Transfer in Frankfurt – I am never, ever doing this again!
I enter the Schengen area of Terminal 1 in Frankfurt at 09:05. I have an hour before my departure on Oman Air from the D concourse of Terminal 2. I follow the signs to the D gates, and before I know what’s really happening, I’m landside again. Which is of course not so good, because it means that in addition to passport control, I will also have to go through security again.
Is there a strike on or a go slow that nobody has told me about? I follow the sign for the fast track to immigration, where the gentleman supposedly checking boarding passes descides to completely ignore me. I’m standing right in front of him. Well, two can play this game. So I decide to just walk through, which certainly gets his attention, “Sie können nicht einfach davon laufen”. So he scans my boarding pass and allows me access to the e-gates for biometric passports.
On the D concourse the gates are grouped together so that four gates share a security checkpoint with three separate lanes. Two are for Economy Class passengers and one is for priority passengers. Not that anybody has even the littlest of shits to give here. The checkpoint for my flight is an utter mess. Only one of the Economy Class lanes is open, and halfway through the process the staff manning the priority lane decide it’s time for their break, so they literally just close the door and walk off. Behind me people are pushing and shoving. A group of French travellers is full of indignation, because their flight to Muscat has already started boarding. They ask to skip the line to which I tell them that I’m on the same flight and another guy tells them his flight has already closed. In future I am certainly going to make any effort to avoid Frankfut. It’s not just that the process is very unpleasant and tedious. I’m also raising into question just how safe the screen process actually is. Clearly, the staff are too busy complaining and arguing among themselves to actually watch what was going on.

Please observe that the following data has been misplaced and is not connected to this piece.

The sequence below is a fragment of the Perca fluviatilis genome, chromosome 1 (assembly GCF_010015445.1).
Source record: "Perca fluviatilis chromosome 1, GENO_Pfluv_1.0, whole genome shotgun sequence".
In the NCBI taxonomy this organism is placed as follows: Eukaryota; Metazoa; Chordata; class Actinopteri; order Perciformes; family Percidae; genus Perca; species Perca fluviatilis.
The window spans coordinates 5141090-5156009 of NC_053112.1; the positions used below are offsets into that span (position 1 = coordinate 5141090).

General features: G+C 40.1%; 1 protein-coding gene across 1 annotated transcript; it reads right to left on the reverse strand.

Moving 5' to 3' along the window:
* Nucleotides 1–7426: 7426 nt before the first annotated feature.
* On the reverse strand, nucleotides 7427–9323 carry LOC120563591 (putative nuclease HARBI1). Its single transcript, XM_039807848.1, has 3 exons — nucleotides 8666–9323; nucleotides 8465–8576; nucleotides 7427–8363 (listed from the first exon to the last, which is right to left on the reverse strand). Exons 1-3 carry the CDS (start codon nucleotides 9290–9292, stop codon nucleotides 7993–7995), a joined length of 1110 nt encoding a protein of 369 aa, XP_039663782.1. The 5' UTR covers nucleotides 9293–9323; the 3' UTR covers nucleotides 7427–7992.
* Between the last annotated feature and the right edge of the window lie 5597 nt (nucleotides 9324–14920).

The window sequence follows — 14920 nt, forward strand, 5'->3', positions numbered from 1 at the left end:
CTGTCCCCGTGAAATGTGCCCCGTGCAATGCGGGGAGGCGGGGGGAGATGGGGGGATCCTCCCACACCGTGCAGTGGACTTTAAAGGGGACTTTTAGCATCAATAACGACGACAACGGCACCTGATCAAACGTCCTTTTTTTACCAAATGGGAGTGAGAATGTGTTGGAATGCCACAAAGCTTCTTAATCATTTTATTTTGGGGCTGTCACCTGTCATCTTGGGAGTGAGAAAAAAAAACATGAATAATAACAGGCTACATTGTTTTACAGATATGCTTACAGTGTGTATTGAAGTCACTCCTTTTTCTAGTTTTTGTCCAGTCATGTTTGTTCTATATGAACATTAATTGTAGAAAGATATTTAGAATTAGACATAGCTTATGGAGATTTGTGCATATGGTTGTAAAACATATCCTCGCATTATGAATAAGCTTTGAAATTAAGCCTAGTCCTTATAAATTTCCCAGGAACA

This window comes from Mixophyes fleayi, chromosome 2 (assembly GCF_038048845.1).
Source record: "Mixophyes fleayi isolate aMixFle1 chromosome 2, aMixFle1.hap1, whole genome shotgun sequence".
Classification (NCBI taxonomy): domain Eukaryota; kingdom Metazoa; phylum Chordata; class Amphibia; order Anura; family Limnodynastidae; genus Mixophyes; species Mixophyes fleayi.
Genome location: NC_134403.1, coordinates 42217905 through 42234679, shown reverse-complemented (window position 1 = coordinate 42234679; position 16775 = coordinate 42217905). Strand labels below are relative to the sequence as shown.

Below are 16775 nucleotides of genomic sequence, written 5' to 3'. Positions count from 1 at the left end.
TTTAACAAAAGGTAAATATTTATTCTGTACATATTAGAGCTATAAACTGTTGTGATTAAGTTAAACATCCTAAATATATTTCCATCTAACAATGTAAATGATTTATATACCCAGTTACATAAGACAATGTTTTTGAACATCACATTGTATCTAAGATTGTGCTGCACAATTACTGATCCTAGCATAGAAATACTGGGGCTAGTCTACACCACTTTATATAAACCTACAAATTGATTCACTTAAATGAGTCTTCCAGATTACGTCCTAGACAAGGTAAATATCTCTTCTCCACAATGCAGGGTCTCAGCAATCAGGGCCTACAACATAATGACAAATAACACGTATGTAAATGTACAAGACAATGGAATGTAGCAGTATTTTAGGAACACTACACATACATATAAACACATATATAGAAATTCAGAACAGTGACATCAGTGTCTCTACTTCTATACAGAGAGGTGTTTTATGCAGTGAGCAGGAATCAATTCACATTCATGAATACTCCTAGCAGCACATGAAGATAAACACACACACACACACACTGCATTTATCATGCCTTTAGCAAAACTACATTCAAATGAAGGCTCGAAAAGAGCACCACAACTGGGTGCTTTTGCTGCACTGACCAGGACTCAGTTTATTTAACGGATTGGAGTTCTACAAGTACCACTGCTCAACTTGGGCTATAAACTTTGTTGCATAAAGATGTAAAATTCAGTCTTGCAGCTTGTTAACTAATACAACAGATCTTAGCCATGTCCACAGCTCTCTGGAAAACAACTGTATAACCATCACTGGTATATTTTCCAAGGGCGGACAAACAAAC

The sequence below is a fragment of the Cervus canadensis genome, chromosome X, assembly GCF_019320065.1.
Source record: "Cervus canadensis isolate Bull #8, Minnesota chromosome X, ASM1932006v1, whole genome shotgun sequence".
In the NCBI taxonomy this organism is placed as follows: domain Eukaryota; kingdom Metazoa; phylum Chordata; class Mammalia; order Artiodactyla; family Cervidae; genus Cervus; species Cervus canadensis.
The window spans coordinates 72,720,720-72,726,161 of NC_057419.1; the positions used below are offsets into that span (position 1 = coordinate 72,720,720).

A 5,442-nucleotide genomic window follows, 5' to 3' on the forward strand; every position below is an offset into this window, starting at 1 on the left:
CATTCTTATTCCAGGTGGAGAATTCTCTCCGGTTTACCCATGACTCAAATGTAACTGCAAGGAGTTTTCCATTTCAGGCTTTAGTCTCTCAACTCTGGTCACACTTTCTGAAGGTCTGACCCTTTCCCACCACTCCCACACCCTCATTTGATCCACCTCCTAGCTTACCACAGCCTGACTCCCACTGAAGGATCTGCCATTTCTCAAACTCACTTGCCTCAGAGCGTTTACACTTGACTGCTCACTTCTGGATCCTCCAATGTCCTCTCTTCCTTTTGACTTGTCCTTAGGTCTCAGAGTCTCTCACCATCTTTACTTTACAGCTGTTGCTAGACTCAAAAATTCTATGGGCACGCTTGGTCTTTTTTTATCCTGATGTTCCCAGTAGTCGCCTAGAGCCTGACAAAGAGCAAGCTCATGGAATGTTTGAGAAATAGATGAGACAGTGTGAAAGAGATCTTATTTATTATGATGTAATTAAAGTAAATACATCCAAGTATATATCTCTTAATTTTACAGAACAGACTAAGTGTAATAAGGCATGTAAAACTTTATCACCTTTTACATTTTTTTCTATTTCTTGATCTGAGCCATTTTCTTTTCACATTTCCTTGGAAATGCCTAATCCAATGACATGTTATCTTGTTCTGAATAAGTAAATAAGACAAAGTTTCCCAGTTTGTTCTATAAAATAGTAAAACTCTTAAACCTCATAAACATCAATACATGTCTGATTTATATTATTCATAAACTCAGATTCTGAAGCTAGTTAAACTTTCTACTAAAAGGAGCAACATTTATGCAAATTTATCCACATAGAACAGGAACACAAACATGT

I’ve managed to stay surprisingly calm. It’s 10:15 and my flight has officially departed by the time I’m through security. I help and old Serb heading for the Belgrade flight hold his dog while he collects his belongings, and then I make my way to gate D8.
The flight is still there. Apparently they’re still missing 38 passengers in the queue and figured it was easier to wait than have to dig around for 38 suitcases. At the gate I exchange my electronic, Lufthansa-issued boarding pass for an old-fashioned Oman Air branded one. And then I step on the plane. I try to take a photo, but the angle just doesn’t work.
I’m greeted at the L2 door and guided to my seat on 11A, which is the last row in the larger Business Class cabin that is located between the First Class cabin and the L2 galley. I really like the Oman Air seat. It’s elegantly designed, very comfortable and sufficiently long when extended into a bed. The only downside of course, is that you have a passenger sitting next to you – which is particularly problematic on this flight, because I’m stuck next to a gassy Frenchman. He starts before we even get airborne, which kind of has me wondering what will happen as we start climbing. Won’t the gasses start expanding with increased altitude? But I digress, the seat. The beauty of this layout is that the aisle seat is staggered slightly behind the window seat, which means that all passengers have direct aisle access.